The case - Wright Development Group LLC v. Walsh - involves defamation claims brought by a developer over statements made by an individual to a reporter at a public forum in Chicago. A trial court denied defendant Walsh’s motion to dismiss under the Citizen Participation Act, apparently because he made the statements at issue to a reporter and not to a government body. An intermediate appellate court refused to let Walsh appeal that ruling because, while the appeal was pending, the case had been dismissed on other grounds, thereby depriving him of an opportunity to recover legal fees under the Act. The case is now on appeal to the Illinois Supreme Court.
The amicus coalition argued that the Walsh’s appeal should proceed, highlighting the history of Anti-SLAPP laws in Illinois and throughout the country and the importance of fee-shifting provisions. Such statutes are designed to discourage baseless and harassing litigation, in large part by awarding legal costs and fees to a SLAPP defendant. If defendants cannot pursue their Anti-SLAPP claims after the cases against them are dismissed on other grounds, the impact of the Citizen Participation Act could be undermined.
Amici also addressed the merits of the case, arguing that Walsh’s motion to dismiss under the Citizen Participation Act was wrongly denied. Amici drew the Court’s attention to the breadth of the Citizen Participation Act, which addresses a range of activities beyond direct petitioning activity, and to the fact that statements to the press are vital to public participation.
Harvard Law School’s Cyberlaw Clinic authored the brief, with the assistance of local counsel Julie Bauer and Lindsay Beyer at the law firm Winston & Strawn in Chicago. Both the Clinic and the CMLP are based at Harvard University’s Berkman Center for Internet & Society. Clinical students Heather Casteel, Hank Greenberg, and David Jacobs worked with the Clinic’s Assistant Director, Christopher Bavitz, and CMLP’s David Ardia and Sam Bayard to draft the brief.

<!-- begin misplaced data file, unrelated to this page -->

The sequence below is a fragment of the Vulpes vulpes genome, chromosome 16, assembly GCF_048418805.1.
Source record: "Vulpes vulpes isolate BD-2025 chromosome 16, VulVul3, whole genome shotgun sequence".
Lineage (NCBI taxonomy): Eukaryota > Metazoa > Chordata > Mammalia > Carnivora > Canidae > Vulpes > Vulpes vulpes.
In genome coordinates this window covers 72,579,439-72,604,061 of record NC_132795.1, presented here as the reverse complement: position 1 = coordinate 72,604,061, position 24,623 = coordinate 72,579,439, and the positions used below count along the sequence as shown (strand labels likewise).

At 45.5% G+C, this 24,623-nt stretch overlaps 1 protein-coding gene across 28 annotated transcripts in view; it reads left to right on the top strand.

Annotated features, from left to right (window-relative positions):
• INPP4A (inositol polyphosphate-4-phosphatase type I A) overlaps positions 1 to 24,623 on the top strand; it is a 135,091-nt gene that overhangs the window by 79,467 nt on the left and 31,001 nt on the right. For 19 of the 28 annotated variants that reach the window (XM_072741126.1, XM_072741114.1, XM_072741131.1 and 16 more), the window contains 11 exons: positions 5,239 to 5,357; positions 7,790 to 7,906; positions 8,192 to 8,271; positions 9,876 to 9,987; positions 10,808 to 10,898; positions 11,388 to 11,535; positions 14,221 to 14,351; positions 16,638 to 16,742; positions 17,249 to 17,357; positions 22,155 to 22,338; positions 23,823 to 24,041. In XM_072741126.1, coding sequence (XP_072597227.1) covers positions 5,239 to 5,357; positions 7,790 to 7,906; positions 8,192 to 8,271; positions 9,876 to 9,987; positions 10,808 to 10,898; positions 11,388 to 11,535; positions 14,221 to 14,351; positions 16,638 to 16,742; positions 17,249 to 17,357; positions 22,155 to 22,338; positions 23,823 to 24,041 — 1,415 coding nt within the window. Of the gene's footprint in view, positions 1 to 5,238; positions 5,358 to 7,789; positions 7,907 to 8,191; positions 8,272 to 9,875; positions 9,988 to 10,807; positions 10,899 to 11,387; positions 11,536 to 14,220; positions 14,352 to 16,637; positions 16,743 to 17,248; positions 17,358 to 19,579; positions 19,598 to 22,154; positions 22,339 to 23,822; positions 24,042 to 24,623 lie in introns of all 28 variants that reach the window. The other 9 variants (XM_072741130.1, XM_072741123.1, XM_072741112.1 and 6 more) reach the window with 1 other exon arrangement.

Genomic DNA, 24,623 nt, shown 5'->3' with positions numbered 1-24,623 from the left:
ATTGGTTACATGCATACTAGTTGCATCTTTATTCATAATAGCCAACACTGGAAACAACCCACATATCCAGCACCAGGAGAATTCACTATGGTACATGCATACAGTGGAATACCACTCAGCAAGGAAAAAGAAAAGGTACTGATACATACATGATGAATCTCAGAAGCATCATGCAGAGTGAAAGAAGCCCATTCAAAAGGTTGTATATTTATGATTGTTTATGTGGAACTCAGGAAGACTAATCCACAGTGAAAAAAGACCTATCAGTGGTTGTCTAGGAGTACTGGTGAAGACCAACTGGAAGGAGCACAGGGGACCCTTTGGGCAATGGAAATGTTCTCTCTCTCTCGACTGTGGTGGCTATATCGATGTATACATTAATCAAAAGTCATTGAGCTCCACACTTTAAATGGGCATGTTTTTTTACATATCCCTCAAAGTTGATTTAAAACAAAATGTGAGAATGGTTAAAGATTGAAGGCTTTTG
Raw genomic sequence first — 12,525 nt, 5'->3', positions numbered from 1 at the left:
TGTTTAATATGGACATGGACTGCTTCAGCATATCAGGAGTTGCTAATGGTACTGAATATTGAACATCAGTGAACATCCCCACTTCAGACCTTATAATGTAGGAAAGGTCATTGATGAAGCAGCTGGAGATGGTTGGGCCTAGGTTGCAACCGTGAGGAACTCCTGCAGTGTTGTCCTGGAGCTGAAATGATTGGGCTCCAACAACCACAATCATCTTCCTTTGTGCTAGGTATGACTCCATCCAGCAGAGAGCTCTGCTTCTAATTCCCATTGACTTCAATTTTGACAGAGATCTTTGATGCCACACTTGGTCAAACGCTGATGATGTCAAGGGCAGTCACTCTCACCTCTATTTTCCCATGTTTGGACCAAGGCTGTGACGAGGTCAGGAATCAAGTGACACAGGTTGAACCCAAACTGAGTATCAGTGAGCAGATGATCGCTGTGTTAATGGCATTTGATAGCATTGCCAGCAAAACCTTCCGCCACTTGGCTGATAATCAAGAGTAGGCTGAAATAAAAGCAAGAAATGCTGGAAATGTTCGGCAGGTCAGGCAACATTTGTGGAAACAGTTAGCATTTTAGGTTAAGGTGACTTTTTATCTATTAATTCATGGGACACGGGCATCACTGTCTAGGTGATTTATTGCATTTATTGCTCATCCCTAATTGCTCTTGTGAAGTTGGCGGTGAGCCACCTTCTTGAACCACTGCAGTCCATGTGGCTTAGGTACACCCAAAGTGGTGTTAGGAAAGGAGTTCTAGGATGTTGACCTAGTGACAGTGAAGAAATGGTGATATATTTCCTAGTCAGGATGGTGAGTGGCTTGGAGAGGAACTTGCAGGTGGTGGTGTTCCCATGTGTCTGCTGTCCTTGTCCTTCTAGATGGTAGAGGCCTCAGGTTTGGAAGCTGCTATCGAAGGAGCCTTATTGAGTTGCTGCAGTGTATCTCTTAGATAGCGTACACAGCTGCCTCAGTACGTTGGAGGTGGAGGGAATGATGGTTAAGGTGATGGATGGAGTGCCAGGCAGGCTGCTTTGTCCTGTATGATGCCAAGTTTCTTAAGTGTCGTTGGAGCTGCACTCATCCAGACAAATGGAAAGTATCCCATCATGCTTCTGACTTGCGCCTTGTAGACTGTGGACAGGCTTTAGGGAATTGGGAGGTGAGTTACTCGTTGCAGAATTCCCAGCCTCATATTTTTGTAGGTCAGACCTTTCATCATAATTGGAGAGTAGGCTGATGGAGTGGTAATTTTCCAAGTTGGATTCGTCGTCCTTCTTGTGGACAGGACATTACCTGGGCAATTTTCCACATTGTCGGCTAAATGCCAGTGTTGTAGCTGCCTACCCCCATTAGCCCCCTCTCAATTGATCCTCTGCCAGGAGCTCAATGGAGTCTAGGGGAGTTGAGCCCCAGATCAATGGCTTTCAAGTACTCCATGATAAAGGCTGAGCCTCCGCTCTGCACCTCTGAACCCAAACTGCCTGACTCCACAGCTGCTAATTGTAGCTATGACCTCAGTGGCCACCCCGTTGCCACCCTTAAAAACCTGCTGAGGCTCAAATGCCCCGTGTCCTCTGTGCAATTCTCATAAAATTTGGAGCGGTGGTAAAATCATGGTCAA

About the Citizen Media Law Project
The Citizen Media Law Project, which began operations in May 2007, provides assistance, training, research, and other resources for individuals and organizations involved in online and citizen media. CMLP endeavors to serve as a catalyst for creative thinking about the intersection of law and journalism on the Internet. Through the project’s website, the active engagement of lawyers and scholars, and occasional sponsored conferences, project staff are working to build a community of lawyers, academics, and others who are interested in facilitating citizen participation in online media and protecting the legal rights of those engaged in speech on the Internet. For more information, visit http://www.citmedialaw.org.
About the Harvard Law School Cyberlaw Clinic
The Cyberlaw Clinic, based at the Berkman Center for Internet & Society, engages Harvard Law School students in a wide range of real-world litigation, licensing, client counseling, advocacy, and legislative projects and cases, covering a broad spectrum of Internet, new technology, and intellectual property legal issues. The Clinic was the first of its kind, and it continues its tradition of innovation in its areas of practice. More information can be found at http://cyber.harvard.edu/clinical.
About the Berkman Center for Internet & Society
The Berkman Center for Internet & Society at Harvard University is a research program founded to explore cyberspace, share in its study, and help pioneer its development. Founded in 1997, through a generous gift from Jack N. and Lillian R. Berkman, the Center is home to an ever-growing community of faculty, fellows, staff, and affiliates working on projects that span the broad range of intersections between cyberspace, technology, and society. More information can be found at http://cyber.harvard.edu.
Berkman Center for Internet & Society